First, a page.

One thing everyone learned in that place, and practiced with the intensity of an impassioned ballerina, was how to perform the dance of do or die. We spent endless hours firing thousands of rounds of ammunition in intensely choreographed drills. The moment you came into contact with the enemy, your point man and his backup would fire simultaneously on full automatic. They'd peel off to the rear as the next pair squeezed off their deadly 40 rounds. You reloaded on the run, but turned to fire again at the precise moment needed to send a continuous barrage of bullets toward the enemy position.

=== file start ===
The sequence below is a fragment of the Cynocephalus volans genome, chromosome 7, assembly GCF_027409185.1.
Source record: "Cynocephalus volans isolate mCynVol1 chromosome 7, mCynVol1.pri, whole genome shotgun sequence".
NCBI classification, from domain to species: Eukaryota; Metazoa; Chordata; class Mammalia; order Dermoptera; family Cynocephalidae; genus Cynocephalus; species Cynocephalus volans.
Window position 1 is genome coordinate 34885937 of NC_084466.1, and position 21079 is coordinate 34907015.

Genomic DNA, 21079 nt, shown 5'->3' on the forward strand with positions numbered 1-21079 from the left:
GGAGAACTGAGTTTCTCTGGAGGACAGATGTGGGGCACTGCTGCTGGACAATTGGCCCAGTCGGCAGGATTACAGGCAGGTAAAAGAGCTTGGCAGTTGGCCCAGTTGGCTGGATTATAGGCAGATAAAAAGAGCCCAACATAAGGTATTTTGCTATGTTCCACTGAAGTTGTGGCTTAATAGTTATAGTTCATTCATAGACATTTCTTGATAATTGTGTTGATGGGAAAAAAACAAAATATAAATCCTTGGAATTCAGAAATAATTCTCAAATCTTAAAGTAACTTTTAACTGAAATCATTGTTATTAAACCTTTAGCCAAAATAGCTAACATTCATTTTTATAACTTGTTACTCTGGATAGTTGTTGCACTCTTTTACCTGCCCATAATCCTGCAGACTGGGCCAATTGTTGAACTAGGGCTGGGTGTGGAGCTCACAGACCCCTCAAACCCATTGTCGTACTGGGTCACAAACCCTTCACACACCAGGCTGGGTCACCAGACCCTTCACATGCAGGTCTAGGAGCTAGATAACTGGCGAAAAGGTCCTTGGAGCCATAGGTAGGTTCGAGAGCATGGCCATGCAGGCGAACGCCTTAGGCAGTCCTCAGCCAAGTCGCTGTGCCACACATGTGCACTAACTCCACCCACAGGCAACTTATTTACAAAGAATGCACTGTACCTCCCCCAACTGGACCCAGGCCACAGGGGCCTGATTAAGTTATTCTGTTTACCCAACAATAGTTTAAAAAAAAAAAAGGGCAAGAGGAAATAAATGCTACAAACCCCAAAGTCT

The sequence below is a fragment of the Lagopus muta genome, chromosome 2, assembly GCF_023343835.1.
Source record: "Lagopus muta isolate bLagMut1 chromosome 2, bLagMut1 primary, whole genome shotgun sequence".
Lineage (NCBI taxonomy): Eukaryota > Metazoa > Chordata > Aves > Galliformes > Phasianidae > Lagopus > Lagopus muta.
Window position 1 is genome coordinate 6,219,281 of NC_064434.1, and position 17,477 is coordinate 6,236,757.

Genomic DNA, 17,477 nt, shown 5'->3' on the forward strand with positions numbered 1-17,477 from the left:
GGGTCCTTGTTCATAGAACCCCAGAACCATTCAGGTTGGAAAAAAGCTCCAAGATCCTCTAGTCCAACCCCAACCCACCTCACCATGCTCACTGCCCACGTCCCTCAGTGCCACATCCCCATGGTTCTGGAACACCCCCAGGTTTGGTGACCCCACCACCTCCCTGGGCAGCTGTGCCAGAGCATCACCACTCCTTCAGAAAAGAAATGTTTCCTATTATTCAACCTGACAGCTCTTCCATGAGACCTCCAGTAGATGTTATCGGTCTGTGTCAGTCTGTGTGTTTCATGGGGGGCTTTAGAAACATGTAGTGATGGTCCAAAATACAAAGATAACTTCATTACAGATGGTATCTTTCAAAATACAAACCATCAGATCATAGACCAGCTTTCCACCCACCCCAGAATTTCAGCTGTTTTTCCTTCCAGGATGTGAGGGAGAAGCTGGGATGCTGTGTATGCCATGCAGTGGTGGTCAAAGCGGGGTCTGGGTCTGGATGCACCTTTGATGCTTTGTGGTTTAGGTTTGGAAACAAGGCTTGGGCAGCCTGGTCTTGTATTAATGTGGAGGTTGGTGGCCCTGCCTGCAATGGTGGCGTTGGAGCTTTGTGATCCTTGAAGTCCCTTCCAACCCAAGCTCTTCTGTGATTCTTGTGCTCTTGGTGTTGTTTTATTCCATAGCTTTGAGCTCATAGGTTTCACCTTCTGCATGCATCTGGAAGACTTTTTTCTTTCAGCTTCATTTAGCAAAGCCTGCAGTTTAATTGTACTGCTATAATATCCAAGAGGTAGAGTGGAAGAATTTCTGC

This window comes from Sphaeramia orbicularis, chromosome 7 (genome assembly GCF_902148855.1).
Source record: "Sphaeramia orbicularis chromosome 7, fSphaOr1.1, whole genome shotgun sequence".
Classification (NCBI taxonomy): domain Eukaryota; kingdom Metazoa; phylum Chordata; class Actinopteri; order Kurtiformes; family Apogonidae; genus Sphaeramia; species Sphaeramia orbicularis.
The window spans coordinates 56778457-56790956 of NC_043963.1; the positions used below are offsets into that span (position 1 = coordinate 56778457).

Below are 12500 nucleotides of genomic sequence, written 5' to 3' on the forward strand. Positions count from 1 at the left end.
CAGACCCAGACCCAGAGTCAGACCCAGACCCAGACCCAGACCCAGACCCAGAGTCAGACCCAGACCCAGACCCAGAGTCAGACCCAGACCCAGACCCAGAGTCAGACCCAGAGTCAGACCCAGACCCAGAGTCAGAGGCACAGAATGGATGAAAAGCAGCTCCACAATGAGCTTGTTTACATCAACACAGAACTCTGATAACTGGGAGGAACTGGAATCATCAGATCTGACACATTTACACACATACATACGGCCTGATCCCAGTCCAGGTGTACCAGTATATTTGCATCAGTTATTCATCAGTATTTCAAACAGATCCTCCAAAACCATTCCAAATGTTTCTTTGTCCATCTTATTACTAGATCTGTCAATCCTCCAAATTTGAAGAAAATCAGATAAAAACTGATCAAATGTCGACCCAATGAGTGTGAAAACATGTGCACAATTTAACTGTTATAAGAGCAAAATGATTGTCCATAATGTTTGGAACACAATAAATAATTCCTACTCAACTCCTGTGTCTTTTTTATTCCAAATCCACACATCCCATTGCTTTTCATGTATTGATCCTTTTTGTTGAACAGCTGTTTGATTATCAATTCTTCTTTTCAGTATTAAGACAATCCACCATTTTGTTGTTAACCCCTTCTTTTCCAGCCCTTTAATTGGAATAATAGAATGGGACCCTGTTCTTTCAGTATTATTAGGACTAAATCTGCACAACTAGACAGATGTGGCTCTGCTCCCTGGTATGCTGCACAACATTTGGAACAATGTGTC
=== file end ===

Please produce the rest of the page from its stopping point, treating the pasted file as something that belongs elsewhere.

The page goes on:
The timing had to be exact. If you reacted instantly and instinctively, if you let this drill become as automatic as breathing, you might, just might, fool the folks on the receiving end into believing that they were in contact with a force much larger than your six- or seven-man unit. If you could startle the hostiles into hunkering down in defensive positions, even for a few moments, launch some grenades, set Claymore mines for them to trip when they did come after you, you could increase the odds of reaching a place where the choppers had some chance of pulling you out alive.